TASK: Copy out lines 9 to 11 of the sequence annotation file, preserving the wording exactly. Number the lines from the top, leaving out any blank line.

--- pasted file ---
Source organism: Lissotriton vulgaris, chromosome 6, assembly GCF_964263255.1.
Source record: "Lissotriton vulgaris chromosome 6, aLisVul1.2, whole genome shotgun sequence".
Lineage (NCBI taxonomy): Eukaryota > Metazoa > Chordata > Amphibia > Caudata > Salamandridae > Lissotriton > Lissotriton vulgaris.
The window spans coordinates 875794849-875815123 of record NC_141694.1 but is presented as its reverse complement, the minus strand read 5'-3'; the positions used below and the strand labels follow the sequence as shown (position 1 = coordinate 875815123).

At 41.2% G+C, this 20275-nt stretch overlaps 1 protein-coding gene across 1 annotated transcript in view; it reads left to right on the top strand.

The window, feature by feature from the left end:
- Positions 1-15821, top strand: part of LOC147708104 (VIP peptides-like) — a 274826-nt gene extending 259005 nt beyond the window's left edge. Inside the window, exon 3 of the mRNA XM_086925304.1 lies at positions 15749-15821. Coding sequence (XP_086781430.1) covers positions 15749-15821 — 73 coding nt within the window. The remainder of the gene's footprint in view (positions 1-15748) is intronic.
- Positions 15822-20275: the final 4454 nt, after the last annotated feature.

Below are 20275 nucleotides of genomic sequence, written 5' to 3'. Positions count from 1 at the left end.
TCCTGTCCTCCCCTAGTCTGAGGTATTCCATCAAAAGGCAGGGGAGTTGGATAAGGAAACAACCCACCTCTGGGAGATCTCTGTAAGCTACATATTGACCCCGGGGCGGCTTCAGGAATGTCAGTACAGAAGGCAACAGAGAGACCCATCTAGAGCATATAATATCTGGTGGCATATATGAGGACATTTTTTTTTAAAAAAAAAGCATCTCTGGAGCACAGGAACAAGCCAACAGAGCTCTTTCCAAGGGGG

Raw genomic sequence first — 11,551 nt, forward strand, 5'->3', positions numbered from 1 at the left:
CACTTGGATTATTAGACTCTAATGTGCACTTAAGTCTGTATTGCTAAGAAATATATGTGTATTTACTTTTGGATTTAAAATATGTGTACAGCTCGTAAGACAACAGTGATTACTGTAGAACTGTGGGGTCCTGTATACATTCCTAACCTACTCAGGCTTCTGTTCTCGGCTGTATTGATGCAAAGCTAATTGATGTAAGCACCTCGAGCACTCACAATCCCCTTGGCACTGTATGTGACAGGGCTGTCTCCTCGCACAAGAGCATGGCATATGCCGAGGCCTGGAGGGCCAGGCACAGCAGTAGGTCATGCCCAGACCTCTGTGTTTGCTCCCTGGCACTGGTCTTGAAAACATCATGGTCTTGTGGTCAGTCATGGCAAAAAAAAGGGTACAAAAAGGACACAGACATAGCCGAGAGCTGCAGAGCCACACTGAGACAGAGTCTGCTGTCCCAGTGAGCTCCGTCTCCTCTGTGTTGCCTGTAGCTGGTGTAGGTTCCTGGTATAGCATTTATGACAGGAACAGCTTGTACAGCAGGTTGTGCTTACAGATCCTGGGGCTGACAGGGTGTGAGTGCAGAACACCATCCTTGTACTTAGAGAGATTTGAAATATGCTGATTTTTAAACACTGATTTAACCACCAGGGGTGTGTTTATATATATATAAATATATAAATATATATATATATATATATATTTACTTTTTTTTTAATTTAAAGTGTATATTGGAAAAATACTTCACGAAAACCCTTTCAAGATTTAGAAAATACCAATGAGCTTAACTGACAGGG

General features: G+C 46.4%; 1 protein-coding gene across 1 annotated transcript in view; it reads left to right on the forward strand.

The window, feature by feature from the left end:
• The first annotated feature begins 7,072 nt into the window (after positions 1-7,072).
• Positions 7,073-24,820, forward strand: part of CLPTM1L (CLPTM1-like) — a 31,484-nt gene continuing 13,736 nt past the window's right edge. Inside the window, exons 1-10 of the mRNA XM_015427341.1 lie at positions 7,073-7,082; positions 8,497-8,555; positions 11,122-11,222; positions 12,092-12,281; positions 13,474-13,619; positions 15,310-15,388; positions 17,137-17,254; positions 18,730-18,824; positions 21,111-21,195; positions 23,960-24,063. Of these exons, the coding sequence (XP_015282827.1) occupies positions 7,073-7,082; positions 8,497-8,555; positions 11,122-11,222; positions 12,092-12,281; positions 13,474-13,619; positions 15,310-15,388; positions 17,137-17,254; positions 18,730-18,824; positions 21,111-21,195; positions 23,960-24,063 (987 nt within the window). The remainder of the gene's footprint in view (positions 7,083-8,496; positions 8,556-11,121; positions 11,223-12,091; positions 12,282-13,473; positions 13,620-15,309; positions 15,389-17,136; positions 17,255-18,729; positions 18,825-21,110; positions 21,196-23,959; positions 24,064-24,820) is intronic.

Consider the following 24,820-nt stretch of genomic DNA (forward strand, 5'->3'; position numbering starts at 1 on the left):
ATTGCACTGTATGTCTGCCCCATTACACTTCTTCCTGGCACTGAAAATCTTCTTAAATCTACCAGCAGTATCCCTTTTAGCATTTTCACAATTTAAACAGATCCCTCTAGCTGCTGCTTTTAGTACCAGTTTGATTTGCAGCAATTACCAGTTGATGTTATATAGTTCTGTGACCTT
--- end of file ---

Below are 20275 nucleotides of genomic sequence, written 5' to 3'. Positions count from 1 at the left end.
TCCTGTCCTCCCCTAGTCTGAGGTATTCCATCAAAAGGCAGGGGAGTTGGATAAGGAAACAACCCACCTCTGGGAGATCTCTGTAAGCTACATATTGACCCCGGGGCGGCTTCAGGAATGTCAGTACAGAAGGCAACAGAGAGACCCATCTAGAGCATATAATATCTGGTGGCATATATGAGGACATTTTTTTTTAAAAAAAAAGCATCTCTGGAGCACAGGAACAAGCCAACAGAGCTCTTTCCAAGGGGG

Raw genomic sequence first — 11,551 nt, forward strand, 5'->3', positions numbered from 1 at the left: